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When the DOE is investigated, who should hear about it?

110 Livingston Street, home of the old Board of Education, now houses condominiums. But the Board of Education lives, however quietly.
110 Livingston Street, home of the old Board of Education, now houses condominiums. But the Board of Education lives, however quietly.

Earlier this month, I wrote about all the investigations into the Department of Education that happen every year but are never publicly reported. (In 2007, the Special Commissioner of Investigations into the DOE filed almost 300 reports that never became public knowledge.) A key to the reports’ remaining outside the spotlight: The only person besides the investigator who gets copies of them is the chancellor.

But it turns out that there’s another city group that might have the right to look at the reports: The Panel for Educational Policy, the 13-member group charged with voting on policy changes proposed by the chancellor.

The logic behind that possibility is buried inside the law that created the investigator in the first place, an executive order issued by Mayor David Dinkins in 1990. Here’s an excerpt from the order (PDF):

(e) The Deputy Commissioner shall, at the conclusion of any investigation that results in a written report or statement of findings, provide a copy of the report or statement to the Commissioner of Investigation, Chancellor, and the Board of Education.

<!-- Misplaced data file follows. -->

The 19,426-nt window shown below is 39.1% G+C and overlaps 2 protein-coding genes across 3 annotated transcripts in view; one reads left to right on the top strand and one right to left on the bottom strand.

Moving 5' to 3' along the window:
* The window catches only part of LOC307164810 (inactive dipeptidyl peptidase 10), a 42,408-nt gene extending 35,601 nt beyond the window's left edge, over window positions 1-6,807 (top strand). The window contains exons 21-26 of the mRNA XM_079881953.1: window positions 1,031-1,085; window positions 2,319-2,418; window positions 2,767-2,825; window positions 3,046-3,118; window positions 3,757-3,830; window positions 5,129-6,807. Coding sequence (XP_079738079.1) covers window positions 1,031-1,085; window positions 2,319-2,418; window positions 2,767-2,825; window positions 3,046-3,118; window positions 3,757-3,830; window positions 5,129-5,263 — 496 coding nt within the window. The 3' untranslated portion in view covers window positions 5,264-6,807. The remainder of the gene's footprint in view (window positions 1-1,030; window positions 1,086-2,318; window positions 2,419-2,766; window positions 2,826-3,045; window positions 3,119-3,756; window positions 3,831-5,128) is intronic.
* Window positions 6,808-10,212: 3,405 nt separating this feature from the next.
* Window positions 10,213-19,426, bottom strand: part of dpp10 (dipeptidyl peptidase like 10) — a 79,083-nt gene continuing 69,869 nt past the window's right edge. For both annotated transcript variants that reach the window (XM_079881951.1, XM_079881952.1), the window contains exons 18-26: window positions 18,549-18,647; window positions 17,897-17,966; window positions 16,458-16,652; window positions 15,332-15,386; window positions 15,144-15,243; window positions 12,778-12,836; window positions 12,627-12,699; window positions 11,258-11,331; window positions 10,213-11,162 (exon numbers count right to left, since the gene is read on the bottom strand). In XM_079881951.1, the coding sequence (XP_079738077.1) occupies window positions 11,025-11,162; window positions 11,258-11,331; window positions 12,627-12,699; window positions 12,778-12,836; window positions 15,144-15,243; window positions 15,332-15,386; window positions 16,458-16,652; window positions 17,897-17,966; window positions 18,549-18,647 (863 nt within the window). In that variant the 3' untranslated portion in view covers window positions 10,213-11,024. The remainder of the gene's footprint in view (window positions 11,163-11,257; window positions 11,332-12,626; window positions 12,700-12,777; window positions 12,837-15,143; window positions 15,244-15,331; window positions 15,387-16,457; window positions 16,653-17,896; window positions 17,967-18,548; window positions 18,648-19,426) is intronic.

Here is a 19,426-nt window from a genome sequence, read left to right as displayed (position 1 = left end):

What’s the Board of Education in an age of mayoral control? When the mayor first sought control of the schools in 2002, many pushed for the state legislature to abolish the board altogether. But at least one author of the law, Steve Sanders, who was then the chair of the Assembly’s education committee, resisted, and the board was maintained. (“The board of education of the city school district of the city of New York is hereby continued,” is the first sentence of the law.) The reason the word “board” hasn’t been spoken much lately is that, while it still exists, the Bloomberg administration gave it a new name: The Panel for Educational Policy. (See the PEP’s bylaws (PDF) for more on that.)

Does that mean that the PEP should receive reports from the Special Commissioner of Investigations?

The city law department’s position is that it should not. “The Panel for Educational Policy is not entitled to receive written reports or statements of findings issued by the Office of the Special Commissioner of Investigation,” a spokeswoman for the department said in a statement. She said the decision was based on a section of city law that defines the board as having a purely advisory role on policy matters and no executive or administrative powers.

Others disagree. Sanders, who is now working as a lobbyist for the state school boards association, which is fighting to amend the mayoral control law, told me that he thinks the reports should be sent to the PEP. “To make the judgment that the SCI no longer has to make reports to the Board of Education is at best a real stretch of the intention of the law and at worst I think a conscious circumvention of the law,” said Sanders.

Sanders also denounced the administration’s decision to re-name the Board of Education the PEP:

“I almost fear that the mayor and the chancellor have been using certain terms so long, they actually believe that those terms exist, which they don’t. There is no Panel on Educational Policy; there is a Board of Education. That’s in law. The title Panel on Educational Policy is made up. It doesn’t exist in law.”

Update: I originally attributed the city’s decision on whether the PEP should receive SCI reports to the Department of Education, whose spokesman sent me the statement. But the statement actually originated from the city law department.

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